Performer: The Who
Songwriter: Pete Townshend
Original Release: Quadrophenia
Definitive Version: The studio version.
From here on, nearly half of the songs on this here list are more than 10 minutes long. You have been forewarned. This song suite, of course, is the overture of my favorite album of all time. No further explanation for its position on this list ought to be necessary.
When it was announced that Pete Townshend was going to reform The Who in 1996 to play all of Quadrophenia at a special charity event for The Prince’s Trust in London, I couldn’t have been more excited. My excitement wasn’t just that it was going to happen at all but that it meant—possibly—that The Who would bring it to the United States at some point after.
Quadrophenia, aside from being my favorite album, also was legendary in that, unlike Tommy, The Who couldn’t quite pull it off on stage back in their heyday. The synths were all on backing tracks, and it ended up being a technical and logistical nightmare. The tour was, in short, a disaster that nearly broke up the band, and it led to constant frustration from Pete that he couldn’t pull it off. But now that The Who were freed from the constraints of being merely a four-piece band with no keyboard player, Pete wanted to try it again.
The show in Hyde Park in London was a bit of a mess but successful enough that Pete brought it to New York City for a run of shows in July 1996. Jin and Scott went and invited me to go with them. I declined.
This was a tactical decision, and I knew when I made it I was taking a risk like the one that cost me a chance to see Nirvana live (good ol’ ol’ ol’ No. 988). There was no guarantee that The Who would mount a tour of Quadrophenia that would come anywhere near Columbus. But Debbie didn’t want to go to New York for a concert, and I guess I didn’t want to go by myself. When the reports came in of how epic the show had been, I wondered if I would have a second major musical regret.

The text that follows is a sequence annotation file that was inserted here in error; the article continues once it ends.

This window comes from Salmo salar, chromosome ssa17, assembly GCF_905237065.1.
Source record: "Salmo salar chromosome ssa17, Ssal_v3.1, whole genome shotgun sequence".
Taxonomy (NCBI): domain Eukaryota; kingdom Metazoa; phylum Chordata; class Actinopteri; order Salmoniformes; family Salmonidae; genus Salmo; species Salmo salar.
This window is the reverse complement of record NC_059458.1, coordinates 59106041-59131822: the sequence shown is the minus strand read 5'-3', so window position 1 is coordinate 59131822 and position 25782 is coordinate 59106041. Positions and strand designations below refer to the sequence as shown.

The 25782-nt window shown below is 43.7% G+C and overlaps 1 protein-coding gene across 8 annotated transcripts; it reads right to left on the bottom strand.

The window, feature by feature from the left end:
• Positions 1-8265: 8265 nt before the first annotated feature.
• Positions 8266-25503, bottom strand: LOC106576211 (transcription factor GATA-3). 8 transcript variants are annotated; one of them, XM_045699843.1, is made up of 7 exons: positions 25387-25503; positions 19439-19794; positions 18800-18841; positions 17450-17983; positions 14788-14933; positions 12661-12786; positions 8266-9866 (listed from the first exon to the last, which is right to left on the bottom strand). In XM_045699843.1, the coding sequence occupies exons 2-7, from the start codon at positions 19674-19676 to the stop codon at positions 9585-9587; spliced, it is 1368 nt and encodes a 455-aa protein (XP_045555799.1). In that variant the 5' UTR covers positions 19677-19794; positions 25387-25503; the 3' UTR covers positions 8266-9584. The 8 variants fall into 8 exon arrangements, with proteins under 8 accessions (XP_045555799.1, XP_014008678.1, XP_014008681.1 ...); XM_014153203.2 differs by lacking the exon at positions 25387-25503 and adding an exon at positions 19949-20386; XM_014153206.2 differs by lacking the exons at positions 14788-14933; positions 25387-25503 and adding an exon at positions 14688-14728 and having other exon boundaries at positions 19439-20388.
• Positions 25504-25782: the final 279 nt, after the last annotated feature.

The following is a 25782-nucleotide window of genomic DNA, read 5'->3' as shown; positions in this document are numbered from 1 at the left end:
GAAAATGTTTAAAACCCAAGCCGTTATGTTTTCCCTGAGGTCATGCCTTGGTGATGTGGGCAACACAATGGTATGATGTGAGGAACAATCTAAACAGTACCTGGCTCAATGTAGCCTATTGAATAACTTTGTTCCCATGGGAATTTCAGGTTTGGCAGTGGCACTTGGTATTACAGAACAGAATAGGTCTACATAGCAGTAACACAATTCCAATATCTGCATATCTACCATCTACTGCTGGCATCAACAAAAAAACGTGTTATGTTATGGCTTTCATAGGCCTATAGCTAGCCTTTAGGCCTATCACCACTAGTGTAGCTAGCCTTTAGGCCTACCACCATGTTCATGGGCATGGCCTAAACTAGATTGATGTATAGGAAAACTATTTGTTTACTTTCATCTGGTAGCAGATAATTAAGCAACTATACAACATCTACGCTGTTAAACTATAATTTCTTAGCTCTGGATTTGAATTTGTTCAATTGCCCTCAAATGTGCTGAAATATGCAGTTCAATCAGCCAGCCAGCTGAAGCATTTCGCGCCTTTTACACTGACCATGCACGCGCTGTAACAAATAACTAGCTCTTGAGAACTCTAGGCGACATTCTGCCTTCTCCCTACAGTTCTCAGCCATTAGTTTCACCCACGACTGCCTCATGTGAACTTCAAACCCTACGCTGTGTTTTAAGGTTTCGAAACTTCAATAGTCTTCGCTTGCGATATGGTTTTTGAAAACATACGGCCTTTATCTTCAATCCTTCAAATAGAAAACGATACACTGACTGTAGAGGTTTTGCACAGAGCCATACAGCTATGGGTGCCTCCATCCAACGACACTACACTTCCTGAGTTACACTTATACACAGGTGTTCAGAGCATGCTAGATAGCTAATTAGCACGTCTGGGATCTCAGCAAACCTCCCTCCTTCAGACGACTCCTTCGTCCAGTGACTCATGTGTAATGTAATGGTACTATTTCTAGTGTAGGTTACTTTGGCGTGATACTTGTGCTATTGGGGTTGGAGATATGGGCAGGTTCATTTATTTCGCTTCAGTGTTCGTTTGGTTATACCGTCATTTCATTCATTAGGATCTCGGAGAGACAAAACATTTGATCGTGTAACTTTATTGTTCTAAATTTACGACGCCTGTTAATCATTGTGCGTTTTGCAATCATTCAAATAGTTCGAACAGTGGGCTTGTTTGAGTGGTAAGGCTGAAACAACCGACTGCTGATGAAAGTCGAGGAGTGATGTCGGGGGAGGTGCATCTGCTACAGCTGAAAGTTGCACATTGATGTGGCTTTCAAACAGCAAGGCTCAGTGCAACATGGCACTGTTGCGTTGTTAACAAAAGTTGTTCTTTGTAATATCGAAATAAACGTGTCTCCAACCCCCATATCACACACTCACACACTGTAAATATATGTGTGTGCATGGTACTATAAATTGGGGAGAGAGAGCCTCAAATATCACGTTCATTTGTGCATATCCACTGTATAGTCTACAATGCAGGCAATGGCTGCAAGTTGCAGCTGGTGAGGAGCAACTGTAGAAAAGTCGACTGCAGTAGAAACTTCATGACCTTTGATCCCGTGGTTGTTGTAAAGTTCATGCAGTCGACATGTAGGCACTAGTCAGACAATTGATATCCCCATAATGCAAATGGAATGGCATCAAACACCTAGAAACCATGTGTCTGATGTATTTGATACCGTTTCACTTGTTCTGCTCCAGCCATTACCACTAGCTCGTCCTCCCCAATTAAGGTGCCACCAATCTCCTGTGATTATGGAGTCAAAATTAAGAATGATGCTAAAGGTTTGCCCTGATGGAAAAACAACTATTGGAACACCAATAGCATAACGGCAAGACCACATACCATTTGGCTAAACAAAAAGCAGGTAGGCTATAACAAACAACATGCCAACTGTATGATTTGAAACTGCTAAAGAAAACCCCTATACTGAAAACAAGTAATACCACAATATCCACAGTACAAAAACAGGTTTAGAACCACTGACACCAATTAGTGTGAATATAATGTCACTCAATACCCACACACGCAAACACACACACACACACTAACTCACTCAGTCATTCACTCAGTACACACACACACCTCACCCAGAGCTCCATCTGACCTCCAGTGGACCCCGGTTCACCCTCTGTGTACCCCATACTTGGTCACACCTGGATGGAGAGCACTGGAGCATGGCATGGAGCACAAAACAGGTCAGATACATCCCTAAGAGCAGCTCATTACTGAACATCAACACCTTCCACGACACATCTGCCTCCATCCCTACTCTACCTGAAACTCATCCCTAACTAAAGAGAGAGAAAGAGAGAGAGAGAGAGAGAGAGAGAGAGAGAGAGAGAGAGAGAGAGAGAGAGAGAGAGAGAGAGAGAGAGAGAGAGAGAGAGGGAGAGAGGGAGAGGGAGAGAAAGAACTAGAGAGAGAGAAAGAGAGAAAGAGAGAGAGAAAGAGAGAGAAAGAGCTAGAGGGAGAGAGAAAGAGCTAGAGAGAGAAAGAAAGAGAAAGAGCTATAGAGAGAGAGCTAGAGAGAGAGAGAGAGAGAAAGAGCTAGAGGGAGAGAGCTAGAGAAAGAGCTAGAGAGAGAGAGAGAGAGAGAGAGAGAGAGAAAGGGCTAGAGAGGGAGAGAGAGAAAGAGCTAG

I didn’t. Soon after, The Who announced they were going to tour Quadrophenia in fall 1996, stopping in Cleveland in November. My strategy paid off this off.
Scott, now in the midst of a ticket-buying run that was unstoppable, drove over to Indiana the day tickets went on sale. Because he was the only one in line for a show that went on sale in Ohio, he scored great seats.
How great were the tickets? We were in about the 20th row on the floor in Gund Arena downtown when we showed up for the opening act, which was billed as The Heads—the three Talking Heads minus the most important one, plus Johnette Napolitano of Concrete Blonde fame.
Better than that, just before The Who hit the stage, I recognized Wags and Elliott—a well-known longtime DJ team at Columbus’ big station, Q-FM—coming down the steps of the lower bowl. They were about even from us as far as distance from the stage, but they stopped in the lower bowl.
I assumed that they had radio station promo tickets—freebies. I turned to Scott: Check it out. Our seats are better than Wags and Elliott’s. He got a kick out of that. Then it was time for the lights to go down.
Pearl Jam in 1994 was the best concert I ever saw. If I hadn’t seen that show, then The Who in Gund Arena in November 1996 would be at the top of my list. Unlike in 1989, which was great just because we were there, this time The Who played with purpose—Pete wanted to reclaim this opera once and for all—and they brought the fire. Doug, my music writer buddy still in Flint, agreed with my assessment when he saw them in Detroit.
And, of course, it was Quadrophenia, start to finish and everything in between. The moment the ocean made its appearance in crashing waves on the screen behind the stage to start I Am the Sea was something I’ll never forget. Nor will I forget when, after playing acoustic all night, Pete strapped on the Fender electric during The Rock and even whipped through a windmill near the end.
The only thing I didn’t like was that The Who broke up The Real Me and Quadrophenia for a bit of narration by Jimmy. Those songs have to flow together like they do on the album. So, it wasn’t perfect … but it was close.
Of course, The Who have toured several times since. They even remounted Quadrophenia a year ago. I’ve had no interest in seeing them, even though Jin has and said the shows were great. That might well be, but 1996 was so fantastic, I saw no reason to go again for reasons of nostalgia. Better to have my lasting final image of The Who—the most important band in my musical canon—be that of them playing Quadrophenia successfully for the first time. Without a time machine, you can't top that.